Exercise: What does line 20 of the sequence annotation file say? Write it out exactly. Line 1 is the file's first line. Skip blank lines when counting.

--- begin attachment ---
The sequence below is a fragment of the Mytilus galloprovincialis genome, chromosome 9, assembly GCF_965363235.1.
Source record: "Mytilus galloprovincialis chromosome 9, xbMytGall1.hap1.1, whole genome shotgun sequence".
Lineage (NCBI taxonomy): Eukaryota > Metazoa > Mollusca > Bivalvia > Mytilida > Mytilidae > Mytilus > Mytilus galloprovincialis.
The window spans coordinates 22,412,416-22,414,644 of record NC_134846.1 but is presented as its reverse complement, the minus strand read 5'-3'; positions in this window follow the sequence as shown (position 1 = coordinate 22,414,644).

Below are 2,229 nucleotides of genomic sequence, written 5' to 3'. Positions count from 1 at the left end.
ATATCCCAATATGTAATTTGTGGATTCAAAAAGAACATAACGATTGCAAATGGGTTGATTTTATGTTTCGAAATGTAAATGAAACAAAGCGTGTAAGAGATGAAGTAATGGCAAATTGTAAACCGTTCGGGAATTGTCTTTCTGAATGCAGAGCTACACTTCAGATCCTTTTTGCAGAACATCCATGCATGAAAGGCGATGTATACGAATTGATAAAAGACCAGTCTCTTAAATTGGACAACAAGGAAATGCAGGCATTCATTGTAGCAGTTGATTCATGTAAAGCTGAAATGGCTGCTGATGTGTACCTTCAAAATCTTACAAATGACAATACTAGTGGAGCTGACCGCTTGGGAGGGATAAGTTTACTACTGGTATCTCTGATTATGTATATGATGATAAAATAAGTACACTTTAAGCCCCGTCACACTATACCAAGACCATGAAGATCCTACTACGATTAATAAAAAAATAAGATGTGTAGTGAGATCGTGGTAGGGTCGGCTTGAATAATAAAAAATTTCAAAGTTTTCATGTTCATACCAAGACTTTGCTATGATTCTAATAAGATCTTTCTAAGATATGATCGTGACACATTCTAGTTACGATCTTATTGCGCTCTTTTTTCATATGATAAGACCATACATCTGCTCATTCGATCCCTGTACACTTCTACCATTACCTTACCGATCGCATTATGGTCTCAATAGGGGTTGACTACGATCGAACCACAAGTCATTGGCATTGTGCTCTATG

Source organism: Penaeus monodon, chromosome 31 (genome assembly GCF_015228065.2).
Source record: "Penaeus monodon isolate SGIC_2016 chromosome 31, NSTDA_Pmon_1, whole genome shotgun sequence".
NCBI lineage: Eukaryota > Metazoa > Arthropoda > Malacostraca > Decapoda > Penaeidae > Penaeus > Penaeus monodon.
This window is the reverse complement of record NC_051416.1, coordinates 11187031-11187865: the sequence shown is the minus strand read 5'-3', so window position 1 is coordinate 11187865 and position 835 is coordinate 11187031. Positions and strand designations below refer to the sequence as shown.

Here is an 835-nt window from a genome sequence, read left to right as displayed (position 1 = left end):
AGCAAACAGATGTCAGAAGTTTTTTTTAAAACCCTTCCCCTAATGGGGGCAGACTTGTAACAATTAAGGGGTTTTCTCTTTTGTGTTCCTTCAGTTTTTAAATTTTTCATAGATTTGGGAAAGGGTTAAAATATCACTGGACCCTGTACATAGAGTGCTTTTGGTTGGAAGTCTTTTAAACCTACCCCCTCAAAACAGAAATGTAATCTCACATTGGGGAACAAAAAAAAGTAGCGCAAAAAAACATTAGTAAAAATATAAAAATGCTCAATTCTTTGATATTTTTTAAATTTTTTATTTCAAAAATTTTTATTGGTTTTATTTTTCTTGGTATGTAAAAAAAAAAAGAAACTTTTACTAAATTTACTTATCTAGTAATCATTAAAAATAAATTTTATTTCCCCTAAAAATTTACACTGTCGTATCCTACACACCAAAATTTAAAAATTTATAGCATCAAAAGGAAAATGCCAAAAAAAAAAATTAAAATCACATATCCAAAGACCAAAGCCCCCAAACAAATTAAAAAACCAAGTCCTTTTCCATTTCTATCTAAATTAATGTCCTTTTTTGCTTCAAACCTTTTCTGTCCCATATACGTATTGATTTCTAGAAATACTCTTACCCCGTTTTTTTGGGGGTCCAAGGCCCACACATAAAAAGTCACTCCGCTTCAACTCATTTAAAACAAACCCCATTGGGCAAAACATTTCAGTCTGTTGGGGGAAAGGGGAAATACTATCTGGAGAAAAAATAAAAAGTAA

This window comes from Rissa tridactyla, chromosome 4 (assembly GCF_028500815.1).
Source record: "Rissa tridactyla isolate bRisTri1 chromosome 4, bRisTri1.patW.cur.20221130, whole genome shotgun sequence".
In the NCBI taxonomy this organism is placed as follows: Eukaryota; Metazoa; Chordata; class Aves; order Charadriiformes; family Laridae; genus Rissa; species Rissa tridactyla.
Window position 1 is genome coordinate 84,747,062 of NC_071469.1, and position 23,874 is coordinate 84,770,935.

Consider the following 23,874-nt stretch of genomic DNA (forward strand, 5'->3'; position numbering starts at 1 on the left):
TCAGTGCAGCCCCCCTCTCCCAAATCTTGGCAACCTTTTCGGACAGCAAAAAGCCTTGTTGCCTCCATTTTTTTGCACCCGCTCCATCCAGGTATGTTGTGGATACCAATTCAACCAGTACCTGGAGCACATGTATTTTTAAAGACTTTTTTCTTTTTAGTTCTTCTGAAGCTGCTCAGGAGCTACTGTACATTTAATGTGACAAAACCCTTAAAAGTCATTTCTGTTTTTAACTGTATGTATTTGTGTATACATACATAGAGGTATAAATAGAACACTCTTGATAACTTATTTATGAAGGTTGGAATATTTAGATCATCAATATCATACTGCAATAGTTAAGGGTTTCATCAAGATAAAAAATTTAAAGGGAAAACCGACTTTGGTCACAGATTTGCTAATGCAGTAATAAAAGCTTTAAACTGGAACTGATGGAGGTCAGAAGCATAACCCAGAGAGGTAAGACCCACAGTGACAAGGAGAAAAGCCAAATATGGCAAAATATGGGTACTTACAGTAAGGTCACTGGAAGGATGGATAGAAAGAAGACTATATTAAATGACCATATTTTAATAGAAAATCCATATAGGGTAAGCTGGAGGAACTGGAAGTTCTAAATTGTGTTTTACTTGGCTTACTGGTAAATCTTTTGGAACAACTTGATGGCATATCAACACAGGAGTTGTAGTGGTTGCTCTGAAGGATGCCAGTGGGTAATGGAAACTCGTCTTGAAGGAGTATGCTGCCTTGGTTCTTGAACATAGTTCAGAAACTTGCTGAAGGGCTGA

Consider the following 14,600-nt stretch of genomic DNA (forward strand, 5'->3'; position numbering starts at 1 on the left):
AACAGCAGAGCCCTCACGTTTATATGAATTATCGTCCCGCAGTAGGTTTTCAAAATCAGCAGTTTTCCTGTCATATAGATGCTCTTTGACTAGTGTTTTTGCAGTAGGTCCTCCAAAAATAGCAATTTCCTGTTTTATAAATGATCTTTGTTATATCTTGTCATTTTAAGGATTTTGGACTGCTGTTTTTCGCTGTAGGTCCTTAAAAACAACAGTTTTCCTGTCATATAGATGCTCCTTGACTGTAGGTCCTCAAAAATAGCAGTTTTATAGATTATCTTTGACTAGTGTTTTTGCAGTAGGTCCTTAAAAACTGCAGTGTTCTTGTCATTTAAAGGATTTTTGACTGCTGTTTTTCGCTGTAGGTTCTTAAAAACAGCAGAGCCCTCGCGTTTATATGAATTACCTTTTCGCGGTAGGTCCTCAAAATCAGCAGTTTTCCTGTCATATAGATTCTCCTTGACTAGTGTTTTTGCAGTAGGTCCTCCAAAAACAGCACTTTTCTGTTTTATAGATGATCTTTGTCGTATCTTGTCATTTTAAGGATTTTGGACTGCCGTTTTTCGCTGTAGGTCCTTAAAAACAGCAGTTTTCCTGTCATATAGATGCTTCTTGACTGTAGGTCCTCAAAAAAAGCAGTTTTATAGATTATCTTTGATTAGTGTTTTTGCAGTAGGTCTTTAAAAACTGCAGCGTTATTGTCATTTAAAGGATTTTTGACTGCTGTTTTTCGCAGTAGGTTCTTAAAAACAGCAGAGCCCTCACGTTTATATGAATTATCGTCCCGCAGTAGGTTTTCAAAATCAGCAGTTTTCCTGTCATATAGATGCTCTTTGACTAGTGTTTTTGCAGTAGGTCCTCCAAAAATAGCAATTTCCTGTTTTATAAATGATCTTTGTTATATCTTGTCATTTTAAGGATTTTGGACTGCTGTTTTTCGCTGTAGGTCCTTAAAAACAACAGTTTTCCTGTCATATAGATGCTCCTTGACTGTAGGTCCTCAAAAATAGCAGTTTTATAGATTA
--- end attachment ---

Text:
AACAGCAGAGCCCTCACGTTTATATGAATTATCGTCCCGCAGTAGGTTTTCAAAATCAGCAGTTTTCCTGTCATATAGATGCTCTTTGACTAGTGTTTTTGCAGTAGGTCCTCCAAAAATAGCAATTTCCTGTTTTATAAATGATCTTTGTTATATCTTGTCATTTTAAGGATTTTGGACTGCTGTTTTTCGCTGTAGGTCCTTAAAAACAACAGTTTTCCTGTCATATAGATGCTCCTTGACTGTAGGTCCTCAAAAATAGCAGTTTTATAGATTATCTTTGACTAGTGTTTTTGCAGTAGGTCCTTAAAAACTGCAGTGTTCTTGTCATTTAAAGGATTTTTGACTGCTGTTTTTCGCTGTAGGTTCTTAAAAACAGCAGAGCCCTCGCGTTTATATGAATTACCTTTTCGCGGTAGGTCCTCAAAATCAGCAGTTTTCCTGTCATATAGATTCTCCTTGACTAGTGTTTTTGCAGTAGGTCCTCCAAAAACAGCACTTTTCTGTTTTATAGATGATCTTTGTCGTATCTTGTCATTTTAAGGATTTTGGACTGCCGTTTTTCGCTGTAGGTCCTTAAAAACAGCAGTTTTCCTGTCATATAGATGCTTCTTGACTGTAGGTCCTCAAAAAAAGCAGTTTTATAGATTATCTTTGATTAGTGTTTTTGCAGTAGGTCTTTAAAAACTGCAGCGTTATTGTCATTTAAAGGATTTTTGACTGCTGTTTTTCGCAGTAGGTTCTTAAAAACAGCAGAGCCCTCACGTTTATATGAATTATCGTCCCGCAGTAGGTTTTCAAAATCAGCAGTTTTCCTGTCATATAGATGCTCTTTGACTAGTGTTTTTGCAGTAGGTCCTCCAAAAATAGCAATTTCCTGTTTTATAAATGATCTTTGTTATATCTTGTCATTTTAAGGATTTTGGACTGCTGTTTTTCGCTGTAGGTCCTTAAAAACAACAGTTTTCCTGTCATATAGATGCTCCTTGACTGTAGGTCCTCAAAAATAGCAGTTTTATAGATTA